The following is an interview with Philip Hirzel regarding the recent release of the horror-themed RPG, Midnight Showings. In this interview, Fanbase Press Editor-in-Chief Barbra Dillon chats with Hirzel about the creative process of working with Jason Haddox and Kyle Young to bring the world and characters to life, what they hope that players will take away from the experience, and more!
Barbra Dillon, Fanbase Press Editor-in-Chief: Congratulations on the recent launch of Midnight Showings! For those who may be unfamiliar, what can you share with us about the premise of the gaming system?
Philip Hirzel: Thank you very much! From the beginning we wanted a session of Midnight Showings to emulate watching your favorite horror movie. As a tabletop roleplaying game there is a game master (Director) and players (Actors) who use theater of the mind and dice rolls to tell an improvised narrative. The Director sets the story while the Actors decide what course it takes depending on who their character is and how they would react. It’s a collaborative story you and your friends are telling each other, which is what I love about the medium.
We have your standard rolls like any TTRPG (Athletics to find out if you can climb a tree, etc.) but combat plays out differently, more engaging and faster paced. During an attack both the offense and the defense roll against one another with applicable stats, and damage is a set number depending on the attack. Character health is low to begin with and stays low, so combat isn’t a focus but rather a last resort.
Our main goal was simplicity without sacrificing depth; easy enough to pick up the rules in a trial by fire, but balanced enough that your rolls still have weight to them.
BD: How would you describe your creative process of working with Jason Haddox and Kyle Young to create this world and in bringing the characters and overall design to life?
PH: Jason and I both have a history with movies. We met at film school and worked on multiple projects together before, so there was a creative ease to start with. He was the one who brought the initial Midnight Showings pitch in 2017, and the creative process felt very organic. I think almost everyone has hypothesized whether or not they would survive a horror movie, and the similarity between classes in fantasy RPGs and archetypes in horror films was something that just clicked one day.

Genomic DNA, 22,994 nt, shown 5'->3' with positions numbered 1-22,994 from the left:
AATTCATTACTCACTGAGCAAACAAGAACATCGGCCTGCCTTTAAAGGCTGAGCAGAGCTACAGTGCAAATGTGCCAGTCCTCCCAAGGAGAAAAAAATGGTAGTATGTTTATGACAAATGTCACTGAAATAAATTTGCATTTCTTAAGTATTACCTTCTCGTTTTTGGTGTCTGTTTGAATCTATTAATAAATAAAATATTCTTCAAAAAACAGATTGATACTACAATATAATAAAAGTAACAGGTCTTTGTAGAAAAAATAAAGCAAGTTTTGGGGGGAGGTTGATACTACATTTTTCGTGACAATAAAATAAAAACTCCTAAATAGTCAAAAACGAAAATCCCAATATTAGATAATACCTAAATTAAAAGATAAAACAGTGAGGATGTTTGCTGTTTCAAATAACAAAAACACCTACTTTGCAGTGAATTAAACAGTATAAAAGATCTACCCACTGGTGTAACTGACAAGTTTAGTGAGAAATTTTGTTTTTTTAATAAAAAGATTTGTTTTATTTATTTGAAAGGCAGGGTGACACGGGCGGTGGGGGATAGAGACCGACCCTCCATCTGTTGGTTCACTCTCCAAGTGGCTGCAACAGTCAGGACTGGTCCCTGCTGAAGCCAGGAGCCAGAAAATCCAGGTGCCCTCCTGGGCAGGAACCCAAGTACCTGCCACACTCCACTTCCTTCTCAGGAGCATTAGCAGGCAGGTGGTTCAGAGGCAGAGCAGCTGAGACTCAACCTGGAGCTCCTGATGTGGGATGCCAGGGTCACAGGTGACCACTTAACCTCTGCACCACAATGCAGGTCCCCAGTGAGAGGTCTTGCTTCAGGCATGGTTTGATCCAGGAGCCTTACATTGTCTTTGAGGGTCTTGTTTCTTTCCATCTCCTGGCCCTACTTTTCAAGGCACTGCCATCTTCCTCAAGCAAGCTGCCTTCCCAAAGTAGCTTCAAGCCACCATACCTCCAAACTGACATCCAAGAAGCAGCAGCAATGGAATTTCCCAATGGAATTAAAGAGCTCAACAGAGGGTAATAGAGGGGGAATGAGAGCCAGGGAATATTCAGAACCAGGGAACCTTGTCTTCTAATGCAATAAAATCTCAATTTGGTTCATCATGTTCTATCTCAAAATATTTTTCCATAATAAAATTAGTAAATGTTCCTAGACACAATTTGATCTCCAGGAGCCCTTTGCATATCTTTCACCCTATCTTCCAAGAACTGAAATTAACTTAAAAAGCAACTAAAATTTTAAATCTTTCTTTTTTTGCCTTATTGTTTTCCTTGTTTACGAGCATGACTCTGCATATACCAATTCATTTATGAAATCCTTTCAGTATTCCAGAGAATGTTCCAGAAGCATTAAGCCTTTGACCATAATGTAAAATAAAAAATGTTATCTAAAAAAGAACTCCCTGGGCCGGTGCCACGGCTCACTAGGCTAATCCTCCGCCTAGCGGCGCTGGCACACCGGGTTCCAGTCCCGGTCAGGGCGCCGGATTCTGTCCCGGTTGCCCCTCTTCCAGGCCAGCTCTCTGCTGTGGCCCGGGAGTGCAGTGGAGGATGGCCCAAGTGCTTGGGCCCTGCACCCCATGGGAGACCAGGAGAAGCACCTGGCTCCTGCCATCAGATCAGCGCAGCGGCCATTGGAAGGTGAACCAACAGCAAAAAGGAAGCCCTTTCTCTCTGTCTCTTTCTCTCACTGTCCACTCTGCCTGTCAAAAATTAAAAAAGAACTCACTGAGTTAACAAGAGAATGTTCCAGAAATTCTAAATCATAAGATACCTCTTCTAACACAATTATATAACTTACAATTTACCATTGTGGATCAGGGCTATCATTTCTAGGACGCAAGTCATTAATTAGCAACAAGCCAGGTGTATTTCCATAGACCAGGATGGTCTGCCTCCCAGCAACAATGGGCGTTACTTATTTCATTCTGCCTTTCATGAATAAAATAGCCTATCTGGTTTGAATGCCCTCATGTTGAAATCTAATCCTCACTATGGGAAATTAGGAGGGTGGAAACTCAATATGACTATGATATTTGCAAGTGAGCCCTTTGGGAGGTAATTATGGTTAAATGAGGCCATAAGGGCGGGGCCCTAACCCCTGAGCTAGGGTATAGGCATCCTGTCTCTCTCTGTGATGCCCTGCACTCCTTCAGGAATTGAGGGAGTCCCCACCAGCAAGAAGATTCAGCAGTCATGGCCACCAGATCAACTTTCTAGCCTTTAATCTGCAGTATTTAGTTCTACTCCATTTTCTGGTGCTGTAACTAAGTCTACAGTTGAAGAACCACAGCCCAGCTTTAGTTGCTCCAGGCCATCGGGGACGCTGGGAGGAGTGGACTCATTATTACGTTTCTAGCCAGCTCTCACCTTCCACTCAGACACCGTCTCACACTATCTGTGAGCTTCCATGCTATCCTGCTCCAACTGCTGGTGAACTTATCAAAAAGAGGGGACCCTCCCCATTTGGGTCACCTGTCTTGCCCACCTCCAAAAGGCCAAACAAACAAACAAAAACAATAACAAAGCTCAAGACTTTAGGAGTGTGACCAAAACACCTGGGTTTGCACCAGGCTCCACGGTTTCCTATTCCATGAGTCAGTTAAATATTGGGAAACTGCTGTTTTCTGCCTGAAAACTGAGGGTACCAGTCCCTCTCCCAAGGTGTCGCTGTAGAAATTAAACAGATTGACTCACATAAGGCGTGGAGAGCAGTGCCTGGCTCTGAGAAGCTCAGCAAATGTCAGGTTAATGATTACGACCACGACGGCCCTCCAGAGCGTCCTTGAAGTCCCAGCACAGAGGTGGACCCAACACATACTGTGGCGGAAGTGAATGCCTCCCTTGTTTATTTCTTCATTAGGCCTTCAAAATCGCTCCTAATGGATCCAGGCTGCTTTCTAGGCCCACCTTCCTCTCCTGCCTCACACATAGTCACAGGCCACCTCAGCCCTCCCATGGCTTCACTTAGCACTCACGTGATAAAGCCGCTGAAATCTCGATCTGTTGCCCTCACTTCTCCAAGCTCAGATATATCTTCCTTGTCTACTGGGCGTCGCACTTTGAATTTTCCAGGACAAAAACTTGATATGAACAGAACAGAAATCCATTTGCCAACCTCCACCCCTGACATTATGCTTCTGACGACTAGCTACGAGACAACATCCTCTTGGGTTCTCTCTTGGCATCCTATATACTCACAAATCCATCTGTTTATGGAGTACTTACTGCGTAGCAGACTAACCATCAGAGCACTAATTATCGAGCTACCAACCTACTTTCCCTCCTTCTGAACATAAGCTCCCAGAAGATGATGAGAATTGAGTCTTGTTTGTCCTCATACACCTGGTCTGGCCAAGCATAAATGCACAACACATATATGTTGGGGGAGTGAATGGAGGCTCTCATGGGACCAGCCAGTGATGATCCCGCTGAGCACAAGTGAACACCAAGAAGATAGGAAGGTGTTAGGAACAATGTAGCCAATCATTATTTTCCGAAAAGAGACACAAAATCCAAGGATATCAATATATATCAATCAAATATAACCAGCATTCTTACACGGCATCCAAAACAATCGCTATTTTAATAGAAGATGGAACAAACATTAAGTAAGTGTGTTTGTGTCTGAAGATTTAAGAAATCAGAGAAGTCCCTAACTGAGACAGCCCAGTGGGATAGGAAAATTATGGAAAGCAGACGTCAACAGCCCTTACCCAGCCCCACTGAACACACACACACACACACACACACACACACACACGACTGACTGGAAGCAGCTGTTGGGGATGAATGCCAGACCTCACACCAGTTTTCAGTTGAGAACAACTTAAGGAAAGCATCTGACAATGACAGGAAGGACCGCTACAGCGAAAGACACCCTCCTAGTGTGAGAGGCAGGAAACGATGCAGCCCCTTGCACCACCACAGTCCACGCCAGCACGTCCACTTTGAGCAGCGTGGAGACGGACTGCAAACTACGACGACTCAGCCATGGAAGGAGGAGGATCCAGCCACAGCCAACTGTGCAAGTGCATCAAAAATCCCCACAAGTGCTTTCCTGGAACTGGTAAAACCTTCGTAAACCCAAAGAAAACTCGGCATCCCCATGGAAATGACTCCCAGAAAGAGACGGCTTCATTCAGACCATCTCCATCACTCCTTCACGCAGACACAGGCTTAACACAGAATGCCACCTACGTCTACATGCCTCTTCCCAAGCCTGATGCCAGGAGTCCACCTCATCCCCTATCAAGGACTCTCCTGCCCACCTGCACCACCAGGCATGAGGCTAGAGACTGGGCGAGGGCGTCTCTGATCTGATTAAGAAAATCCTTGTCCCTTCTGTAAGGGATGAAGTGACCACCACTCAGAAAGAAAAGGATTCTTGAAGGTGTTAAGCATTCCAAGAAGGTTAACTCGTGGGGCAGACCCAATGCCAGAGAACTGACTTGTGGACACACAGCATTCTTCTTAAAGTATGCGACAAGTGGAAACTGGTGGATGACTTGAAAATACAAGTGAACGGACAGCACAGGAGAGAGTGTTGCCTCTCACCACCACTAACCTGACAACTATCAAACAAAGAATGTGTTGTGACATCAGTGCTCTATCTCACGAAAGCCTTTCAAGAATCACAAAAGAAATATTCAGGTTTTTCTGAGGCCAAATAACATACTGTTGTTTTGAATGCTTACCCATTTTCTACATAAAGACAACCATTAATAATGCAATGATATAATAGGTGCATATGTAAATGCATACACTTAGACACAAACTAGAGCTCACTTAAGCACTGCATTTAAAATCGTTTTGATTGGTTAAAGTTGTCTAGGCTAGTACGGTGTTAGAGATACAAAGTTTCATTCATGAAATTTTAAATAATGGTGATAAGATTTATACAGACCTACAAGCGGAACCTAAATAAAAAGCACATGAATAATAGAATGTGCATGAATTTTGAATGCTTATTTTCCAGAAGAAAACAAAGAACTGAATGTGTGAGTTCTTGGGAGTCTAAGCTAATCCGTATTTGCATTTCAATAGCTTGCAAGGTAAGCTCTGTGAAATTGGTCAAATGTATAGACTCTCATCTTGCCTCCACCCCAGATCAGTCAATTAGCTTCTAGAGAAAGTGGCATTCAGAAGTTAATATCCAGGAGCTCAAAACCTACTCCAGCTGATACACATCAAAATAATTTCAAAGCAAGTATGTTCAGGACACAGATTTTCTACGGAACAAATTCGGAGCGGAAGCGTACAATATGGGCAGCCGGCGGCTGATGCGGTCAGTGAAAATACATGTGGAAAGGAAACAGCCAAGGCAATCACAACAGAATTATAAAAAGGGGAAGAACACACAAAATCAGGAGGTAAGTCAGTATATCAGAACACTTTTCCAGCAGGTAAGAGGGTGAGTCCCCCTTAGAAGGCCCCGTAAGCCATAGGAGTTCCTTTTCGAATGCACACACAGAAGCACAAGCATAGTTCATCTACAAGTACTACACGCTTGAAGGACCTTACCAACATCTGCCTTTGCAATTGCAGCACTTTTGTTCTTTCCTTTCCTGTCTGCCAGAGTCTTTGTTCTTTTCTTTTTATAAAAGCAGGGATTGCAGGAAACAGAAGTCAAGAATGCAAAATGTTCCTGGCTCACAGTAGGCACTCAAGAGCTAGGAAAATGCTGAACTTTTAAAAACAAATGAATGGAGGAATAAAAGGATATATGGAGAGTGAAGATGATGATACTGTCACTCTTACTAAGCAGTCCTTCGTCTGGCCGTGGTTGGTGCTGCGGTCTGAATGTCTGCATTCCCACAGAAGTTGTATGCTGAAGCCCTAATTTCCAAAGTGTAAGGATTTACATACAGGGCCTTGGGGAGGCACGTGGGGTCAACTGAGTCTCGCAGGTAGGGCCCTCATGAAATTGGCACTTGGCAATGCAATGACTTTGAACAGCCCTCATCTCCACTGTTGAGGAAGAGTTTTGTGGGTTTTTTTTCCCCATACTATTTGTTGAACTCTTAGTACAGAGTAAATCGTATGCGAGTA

I tend to be very “experience” focused, on how playing should feel, and Jason has a sort of magic bringing those abstract ideas into a playable mechanic. He also deftly handled all the design and did a fair amount of the artwork throughout the manual. Kyle acted as a buffer for the both of us, not only keeping our ideas from going too far, but as the most consistent gamer he brought clarity and familiarity to our newer concepts.
I don’t wanna say it came naturally. There were a lot of failed ideas and far too many dead ends, including a six-month period where we had just called it quits. But the final girl has to lose everything to find the strength to push on, right?
BD: As an avid RPG fan yourself, what did you and the team hope to change about the player experience when creating Midnight Showings, and what did you want to maintain?
PH: First and foremost, we wanted it to be approachable. Player experience was always a major focus, not just as Actors but as Directors, too. Being the guy relegated to DMing in other TTRPGs and never playing a character, we wanted to keep things easy enough that if you’ve acted in a few stories, you can probably direct one, too. Having the stories designed as one-shots that can be played in a single session really helps people feel comfortable sitting in the Director’s chair and trying new things out.
Nothing kills the mood more than someone trying to figure out what they need to roll for when the beast is stalking them down the hall. We wanted a game based more on characters and narrative than numbers and stats, so a lot of work went into developing a character creation process that felt intuitive and offered variety. But we also didn’t want to sacrifice the feeling of a classic RPG. It was always a matter of “does this rule improve the experience of the players? Does it help streamline the mechanics or does it bog things down? Could I teach this to a brand new player in a few sentences or less?”